The Federal Energy Regulatory Commission (“FERC” or “Commission”) recently issued an Order approving a request by the North American Electric Reliability Corporation (“NERC”) to defer the implementation of several Reliability Standards scheduled to take effect later this year. This action, along with others discussed in an earlier post here, are the latest measures approved by FERC that demonstrate the Commission’s intent to exercise discretion in easing reliability compliance burdens in light of the national emergency related to the coronavirus pandemic. In its order, FERC stated: “the deferred implementation dates constitute a reasonable and proportionate response to the substantial impacts of the COVID-19 pandemic on registered entities without unduly delaying the implementation of these Reliability Standards.”
In its motion, NERC requested that FERC defer the implementation of the following Reliability Standards:
- CIP-005-6 – Cyber Security – Electronic Security Perimeter(s), by three months;
- CIP-010-3 – Cyber Security – Configuration Change Management and Vulnerability Assessments, by three months;
- CIP-013-1 – Cyber Security – Supply Chain Risk Management, by three months;
- PER-006-1 – Specific Training for Personnel, by six months;
- PRC-002-2 – Disturbance Monitoring and Reporting Requirements (phased-in implementation for Requirements R2-R4 and R6-R11), by six months;
- PRC-025-2 – Generator Relay Loadability (phased-in implementation for Requirement R1, Attachment 1, Table 1 Relay Loadability Evaluation Criteria Options 5b, 14b, 15b, 16b), by six months; and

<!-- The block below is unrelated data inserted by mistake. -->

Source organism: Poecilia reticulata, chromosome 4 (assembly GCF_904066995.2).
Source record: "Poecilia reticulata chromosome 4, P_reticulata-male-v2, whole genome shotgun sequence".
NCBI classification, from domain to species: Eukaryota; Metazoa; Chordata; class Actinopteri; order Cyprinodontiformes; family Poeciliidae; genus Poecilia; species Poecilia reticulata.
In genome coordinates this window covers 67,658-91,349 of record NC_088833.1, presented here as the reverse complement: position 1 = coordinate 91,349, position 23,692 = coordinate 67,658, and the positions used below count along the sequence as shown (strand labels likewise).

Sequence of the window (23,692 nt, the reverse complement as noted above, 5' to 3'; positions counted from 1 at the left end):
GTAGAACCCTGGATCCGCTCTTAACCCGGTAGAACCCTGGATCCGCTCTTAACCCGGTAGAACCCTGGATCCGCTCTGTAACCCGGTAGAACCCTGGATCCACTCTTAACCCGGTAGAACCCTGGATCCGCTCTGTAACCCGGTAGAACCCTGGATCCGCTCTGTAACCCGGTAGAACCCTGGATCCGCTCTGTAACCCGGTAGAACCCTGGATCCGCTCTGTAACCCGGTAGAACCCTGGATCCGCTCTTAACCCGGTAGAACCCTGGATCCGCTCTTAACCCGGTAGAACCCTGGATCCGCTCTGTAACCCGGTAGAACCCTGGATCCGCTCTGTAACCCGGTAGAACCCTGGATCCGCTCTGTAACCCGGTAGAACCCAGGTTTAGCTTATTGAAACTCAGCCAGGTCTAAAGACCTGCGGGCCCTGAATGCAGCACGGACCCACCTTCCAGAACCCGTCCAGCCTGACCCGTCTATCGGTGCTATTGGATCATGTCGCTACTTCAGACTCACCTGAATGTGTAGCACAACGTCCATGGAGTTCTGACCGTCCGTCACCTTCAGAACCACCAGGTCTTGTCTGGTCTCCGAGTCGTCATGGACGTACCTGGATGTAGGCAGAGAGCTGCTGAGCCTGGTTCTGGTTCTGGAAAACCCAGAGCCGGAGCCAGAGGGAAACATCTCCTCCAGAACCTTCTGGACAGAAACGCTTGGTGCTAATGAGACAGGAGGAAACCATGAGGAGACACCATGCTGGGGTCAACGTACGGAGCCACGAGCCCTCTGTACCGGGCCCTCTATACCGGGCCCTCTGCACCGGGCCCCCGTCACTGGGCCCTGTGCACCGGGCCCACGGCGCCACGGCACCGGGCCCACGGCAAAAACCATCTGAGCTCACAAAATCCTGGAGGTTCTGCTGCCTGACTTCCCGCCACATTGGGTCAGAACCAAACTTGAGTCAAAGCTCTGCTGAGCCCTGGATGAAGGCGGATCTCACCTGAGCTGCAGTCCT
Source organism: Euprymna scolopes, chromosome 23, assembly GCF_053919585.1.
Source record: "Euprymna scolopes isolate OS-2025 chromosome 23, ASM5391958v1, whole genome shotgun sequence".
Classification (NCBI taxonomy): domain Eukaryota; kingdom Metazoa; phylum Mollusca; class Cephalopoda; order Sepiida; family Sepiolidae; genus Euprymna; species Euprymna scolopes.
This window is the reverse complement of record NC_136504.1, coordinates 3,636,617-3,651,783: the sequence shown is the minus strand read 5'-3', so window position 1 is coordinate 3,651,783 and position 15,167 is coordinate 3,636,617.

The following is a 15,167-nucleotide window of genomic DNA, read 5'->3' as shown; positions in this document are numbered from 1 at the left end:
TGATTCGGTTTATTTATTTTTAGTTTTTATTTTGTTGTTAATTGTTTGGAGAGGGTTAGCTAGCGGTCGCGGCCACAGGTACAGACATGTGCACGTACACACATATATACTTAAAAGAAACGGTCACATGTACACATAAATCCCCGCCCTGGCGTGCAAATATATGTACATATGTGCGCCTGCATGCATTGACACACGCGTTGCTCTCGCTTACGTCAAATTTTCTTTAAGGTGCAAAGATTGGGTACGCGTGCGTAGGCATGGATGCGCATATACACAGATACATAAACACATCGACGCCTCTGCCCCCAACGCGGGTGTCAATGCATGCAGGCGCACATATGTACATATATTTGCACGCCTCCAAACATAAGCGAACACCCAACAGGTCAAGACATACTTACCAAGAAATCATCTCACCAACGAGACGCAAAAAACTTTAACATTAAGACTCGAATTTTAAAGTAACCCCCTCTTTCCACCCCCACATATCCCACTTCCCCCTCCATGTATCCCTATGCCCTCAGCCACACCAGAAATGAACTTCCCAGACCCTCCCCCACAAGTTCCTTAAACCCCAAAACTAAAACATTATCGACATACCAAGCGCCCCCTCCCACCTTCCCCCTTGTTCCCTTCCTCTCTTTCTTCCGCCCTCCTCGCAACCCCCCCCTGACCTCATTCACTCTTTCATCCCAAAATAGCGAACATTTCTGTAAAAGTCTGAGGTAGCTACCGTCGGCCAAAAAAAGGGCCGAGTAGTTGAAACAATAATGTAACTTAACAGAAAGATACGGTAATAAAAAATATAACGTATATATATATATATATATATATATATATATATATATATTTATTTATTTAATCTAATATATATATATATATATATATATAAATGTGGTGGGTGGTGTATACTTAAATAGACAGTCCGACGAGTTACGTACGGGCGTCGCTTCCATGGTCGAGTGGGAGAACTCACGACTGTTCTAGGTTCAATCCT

- PRC-027-1 – Coordination of Protection Systems for Performance During Faults, by six months.
NERC’s motion asserted that the deferred implementation of these standards would not adversely impact reliability. In addition, NERC argued, the additional time would allow regulated entities to “continue to focus their immediate efforts and resources on maintaining the safety of their workforces and communities and ensuring the reliability of the grid during this public health emergency.”
Importantly, while NERC’s deferral request addressed only those Reliability Standards scheduled to become effective during the remainder of 2020, it is clear that both FERC and NERC recognize that uncertainties created by the pandemic and any subsequent recovery may necessitate modifications to other FERC and NERC compliance standards. It is likely that FERC will continue to exercise discretion and relax regulatory compliance requirements that it considers “reasonable and proportionate” responses to the substantial impacts of the COVID-19 pandemic on registered entities, provided that doing so does not adversely compromise grid reliability. Regulated entities should continue to monitor FERC orders for additional modifications related to regulatory compliance.